Stewart MacDonald

There is a lot that you may not know about Head Coach of Andover Boy’s Crew Stewart MacDonald. Don’t be deceived by his 5’5” height and small frame, MacDonald is the real deal.

With an extremely extensive and impressive range of experiences in crew, MacDonald’s passion for the sport sparked during his seventh grade year when he just was 12 years old.

“I first sat in a rowing shell 52 years ago, and along the path since, competing at all levels as well as coaching at every level of the sport. I have seen a lot,” wrote MacDonald in an email to The Phillipian.

His coxing career began at Belmont Hill where he coxed the varsity boat for six years. Upon his graduation in 1967, he matriculated to the University of Wisconsin.

In 1968, during his time at UW, MacDonald competed in the Summer Olympics in Mexico City as the coxswain of the United States boat in the men’s coxed pairs event.

At 18 years old, he was the youngest athlete on the United States Olympic Rowing team.

The two rowers in the boat with MacDonald were Bill Hobbs, a 6’6” Harvard graduate, and Richard Edmunds, a 6’2” and 183-pound stroke. Hobbs and Edmunds pulled an 8:12.60 under the instruction of MacDonald in the final event to place fifth out of seven boats.

Through his involvement in the Olympics, MacDonald became the first Wisconsin Badger to compete on the United States Olympic rowing team.

Following his graduation from UW in 1972, MacDonald coxed the U.S. boat at the Summer Olympics in Munich, Germany. This time, he competed in the men’s coxed four event. Led by MacDonald, the boat pulled a 8:12.60 in the finals to come in fifth place.

Through each of his coxing endeavors, MacDonald interacted with a multitude of people. Each person motivated him to improve, extended his knowledge of the sport and shaped him into the person that he is today. His experiences coxing will stick with him forever.

“Rowing people are unique in their passion toward the sport, and when you are inside the sport you fully understand why. The magnetism that the sport exerts on those who engage it is what makes true lifetime colleagues of us all. People who may have never known each other, who rowed decades apart at different levels or colleges or clubs, share a collegiality and common interest in the sport of rowing, and when that commonality appears in a conversation it is the glue between those involved. I have seen it happen hundreds of times. It is a lifetime club,” wrote MacDonald in an email to The Phillipian.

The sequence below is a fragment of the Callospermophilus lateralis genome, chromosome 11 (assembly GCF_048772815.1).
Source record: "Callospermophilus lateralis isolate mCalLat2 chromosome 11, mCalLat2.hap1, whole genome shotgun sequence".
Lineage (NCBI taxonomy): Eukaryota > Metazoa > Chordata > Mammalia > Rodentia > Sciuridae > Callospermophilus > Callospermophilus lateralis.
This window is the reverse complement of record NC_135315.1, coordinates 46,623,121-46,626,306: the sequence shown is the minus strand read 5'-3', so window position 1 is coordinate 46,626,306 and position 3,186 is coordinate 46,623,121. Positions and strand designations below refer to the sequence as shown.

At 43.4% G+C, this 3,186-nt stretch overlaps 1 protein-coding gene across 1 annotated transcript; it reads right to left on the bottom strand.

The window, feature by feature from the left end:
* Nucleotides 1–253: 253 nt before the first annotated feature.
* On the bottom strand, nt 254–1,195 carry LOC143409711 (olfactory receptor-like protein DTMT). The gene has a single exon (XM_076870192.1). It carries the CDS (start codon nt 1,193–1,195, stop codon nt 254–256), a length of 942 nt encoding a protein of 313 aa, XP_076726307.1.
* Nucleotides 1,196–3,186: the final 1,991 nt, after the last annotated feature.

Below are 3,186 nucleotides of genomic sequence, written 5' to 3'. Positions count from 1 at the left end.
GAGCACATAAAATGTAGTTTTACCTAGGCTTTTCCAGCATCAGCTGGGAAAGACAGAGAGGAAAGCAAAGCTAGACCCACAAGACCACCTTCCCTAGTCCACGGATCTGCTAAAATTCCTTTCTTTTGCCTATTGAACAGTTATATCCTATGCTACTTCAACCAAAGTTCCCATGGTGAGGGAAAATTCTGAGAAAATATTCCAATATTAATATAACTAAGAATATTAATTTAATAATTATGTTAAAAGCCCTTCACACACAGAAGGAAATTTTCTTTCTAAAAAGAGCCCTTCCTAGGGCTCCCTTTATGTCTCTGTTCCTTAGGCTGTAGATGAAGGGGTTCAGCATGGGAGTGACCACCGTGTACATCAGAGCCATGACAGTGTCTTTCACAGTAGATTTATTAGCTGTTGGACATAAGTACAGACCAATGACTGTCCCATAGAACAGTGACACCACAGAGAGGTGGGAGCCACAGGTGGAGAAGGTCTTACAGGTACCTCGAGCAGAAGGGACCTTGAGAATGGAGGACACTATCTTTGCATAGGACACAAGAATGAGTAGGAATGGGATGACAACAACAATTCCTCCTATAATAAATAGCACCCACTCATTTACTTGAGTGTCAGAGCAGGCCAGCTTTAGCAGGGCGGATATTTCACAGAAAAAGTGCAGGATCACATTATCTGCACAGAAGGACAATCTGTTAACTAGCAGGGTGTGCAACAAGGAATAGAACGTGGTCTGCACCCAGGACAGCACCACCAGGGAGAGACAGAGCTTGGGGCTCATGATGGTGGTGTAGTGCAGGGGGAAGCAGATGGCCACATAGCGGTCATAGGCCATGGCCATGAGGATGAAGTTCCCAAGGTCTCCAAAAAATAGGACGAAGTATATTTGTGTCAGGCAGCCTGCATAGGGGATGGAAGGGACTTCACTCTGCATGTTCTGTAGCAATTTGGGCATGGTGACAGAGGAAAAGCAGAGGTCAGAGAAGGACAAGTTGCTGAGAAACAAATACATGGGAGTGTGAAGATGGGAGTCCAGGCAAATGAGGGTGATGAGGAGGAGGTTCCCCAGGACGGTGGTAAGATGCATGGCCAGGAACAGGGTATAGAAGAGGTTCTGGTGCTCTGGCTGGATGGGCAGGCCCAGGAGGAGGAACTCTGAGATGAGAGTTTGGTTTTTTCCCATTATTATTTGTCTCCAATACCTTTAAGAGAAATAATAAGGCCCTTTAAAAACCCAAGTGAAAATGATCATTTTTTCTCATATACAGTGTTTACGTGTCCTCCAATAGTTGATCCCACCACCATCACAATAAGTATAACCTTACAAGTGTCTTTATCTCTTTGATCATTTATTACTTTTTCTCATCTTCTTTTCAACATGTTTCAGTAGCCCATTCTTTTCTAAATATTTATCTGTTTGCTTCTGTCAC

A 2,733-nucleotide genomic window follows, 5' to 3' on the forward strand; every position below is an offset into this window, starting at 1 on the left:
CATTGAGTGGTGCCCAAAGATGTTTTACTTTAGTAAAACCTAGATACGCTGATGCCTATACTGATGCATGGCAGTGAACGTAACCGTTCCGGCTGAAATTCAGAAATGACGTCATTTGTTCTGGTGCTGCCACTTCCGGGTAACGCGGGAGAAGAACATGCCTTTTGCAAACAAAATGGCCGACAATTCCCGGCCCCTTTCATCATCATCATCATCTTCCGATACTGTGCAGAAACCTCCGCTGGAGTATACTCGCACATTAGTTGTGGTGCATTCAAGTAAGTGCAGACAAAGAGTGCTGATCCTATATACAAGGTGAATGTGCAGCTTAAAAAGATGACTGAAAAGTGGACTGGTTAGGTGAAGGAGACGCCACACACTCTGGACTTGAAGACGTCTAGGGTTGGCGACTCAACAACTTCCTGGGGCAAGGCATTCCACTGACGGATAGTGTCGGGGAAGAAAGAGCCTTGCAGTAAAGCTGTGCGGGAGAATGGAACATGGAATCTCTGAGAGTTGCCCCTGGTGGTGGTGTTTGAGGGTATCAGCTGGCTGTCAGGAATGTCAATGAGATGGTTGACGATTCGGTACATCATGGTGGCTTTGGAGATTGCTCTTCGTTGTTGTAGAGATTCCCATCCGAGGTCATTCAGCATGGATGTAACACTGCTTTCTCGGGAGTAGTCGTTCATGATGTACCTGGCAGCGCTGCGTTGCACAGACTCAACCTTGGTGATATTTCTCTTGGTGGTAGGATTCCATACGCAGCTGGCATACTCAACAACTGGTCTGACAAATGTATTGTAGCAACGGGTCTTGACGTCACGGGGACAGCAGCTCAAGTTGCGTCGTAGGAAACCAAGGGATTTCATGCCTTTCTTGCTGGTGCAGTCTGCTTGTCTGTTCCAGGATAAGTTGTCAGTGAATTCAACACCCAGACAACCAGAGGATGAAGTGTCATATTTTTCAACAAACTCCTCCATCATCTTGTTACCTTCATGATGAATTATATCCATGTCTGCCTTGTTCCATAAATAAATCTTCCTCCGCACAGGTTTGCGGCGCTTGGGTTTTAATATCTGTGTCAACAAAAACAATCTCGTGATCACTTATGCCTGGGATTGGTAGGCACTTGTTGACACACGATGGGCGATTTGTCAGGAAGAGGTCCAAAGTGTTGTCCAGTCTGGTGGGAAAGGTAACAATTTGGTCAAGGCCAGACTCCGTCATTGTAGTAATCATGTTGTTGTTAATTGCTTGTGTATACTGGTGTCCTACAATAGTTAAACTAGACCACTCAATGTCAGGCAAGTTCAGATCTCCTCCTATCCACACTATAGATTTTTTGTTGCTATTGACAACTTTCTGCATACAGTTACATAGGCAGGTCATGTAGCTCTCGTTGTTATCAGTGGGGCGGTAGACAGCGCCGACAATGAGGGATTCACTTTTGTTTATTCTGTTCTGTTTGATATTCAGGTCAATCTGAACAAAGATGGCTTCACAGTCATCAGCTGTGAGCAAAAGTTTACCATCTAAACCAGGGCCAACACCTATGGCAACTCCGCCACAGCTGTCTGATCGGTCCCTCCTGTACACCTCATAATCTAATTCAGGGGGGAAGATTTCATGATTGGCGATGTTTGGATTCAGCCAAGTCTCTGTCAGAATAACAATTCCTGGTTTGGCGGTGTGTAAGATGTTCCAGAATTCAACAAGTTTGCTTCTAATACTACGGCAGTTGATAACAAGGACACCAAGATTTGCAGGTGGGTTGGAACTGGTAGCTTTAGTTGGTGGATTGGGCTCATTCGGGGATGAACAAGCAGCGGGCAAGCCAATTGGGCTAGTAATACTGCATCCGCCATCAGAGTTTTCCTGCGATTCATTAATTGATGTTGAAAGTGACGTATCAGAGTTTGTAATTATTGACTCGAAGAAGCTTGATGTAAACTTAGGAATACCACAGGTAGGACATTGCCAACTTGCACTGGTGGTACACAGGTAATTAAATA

As MacDonald entered adulthood, he made the transition from coxswain to coach, and crew continued to be a driving force in his life.

“Rowing can be an addicting sport. Once you are exposed, it never lets go of you,” said MacDonald.

He began coaching in 1973 at the Kent School as one of the coaches of the Girls program.

At Kent, he worked with Hart Perry, the Founder of the National Rowing Foundation. Together, MacDonald and Perry created the Dent Oars, a trophy in the name of John Dent, awarded to the winner of the annual B1 race between Andover and Kent.

In 2009, MacDonald created a similar award for the winner of the G1 race in honor of his coworker, known as the Hart Perry Trophy.

Following his departure from Kent, MacDonald returned to Belmont Hill where he was a history teacher and coach in the crew program for 12 years.

Also during that time, McDonald coached a variety of higher-level teams. He became the Assistant Coach for the women’s team at the World Championships in 1981, led the first U.S. Lightweight Women’s team into the international environment in 1982 and coached the Varsity Women’s Crew team at Boston University for a few years starting in 1983.

Due to his overwhelming successes, he was named the Assistant Men’s Coach for the 1984 Olympic Team at the Los Angeles Regatta. Upon his return to the Olympic Rowing atmosphere, MacDonald helped the U.S. boats win the silver medal in the coxed four, coxless four and eights events.

Over the course of his 52 years as a coxswain and a coach, MacDonald has learned important lessons. He has grown remarkably as a person and is very highly regarded for his achievements.

“I have learned along the way that you need to have multiple ways to get the same thing or to achieve to a goal. There is no fixed, absolute way of [rowing]. Therefore, the harsh spring weather, the unusually swollen river, the compressed schedule that is spring-season crew, coaching three eights and the logistics that are unique to every program are all challenges that I have to reach into the past to solve. You have to use creativity, communication, mental flexibility, imagination and patience [when coaching]. That is what I try to do,” said MacDonald.

He has passed his passion for coxing down to his daughter, Dylan MacDonald ’12, who is currently a coxswain at the University of Virginia.

MacDonald began his duties as Head Coach of the Boys Crew program at Andover this year. Currently, B1 holds a record of 1-3 and B2 boasts an undefeated record of 4-0 with MacDonald’s coaching. It is not clear whether MacDonald will continue to coach at Andover, as he has signed a one-year contract with Athletic Director Mike Kuta.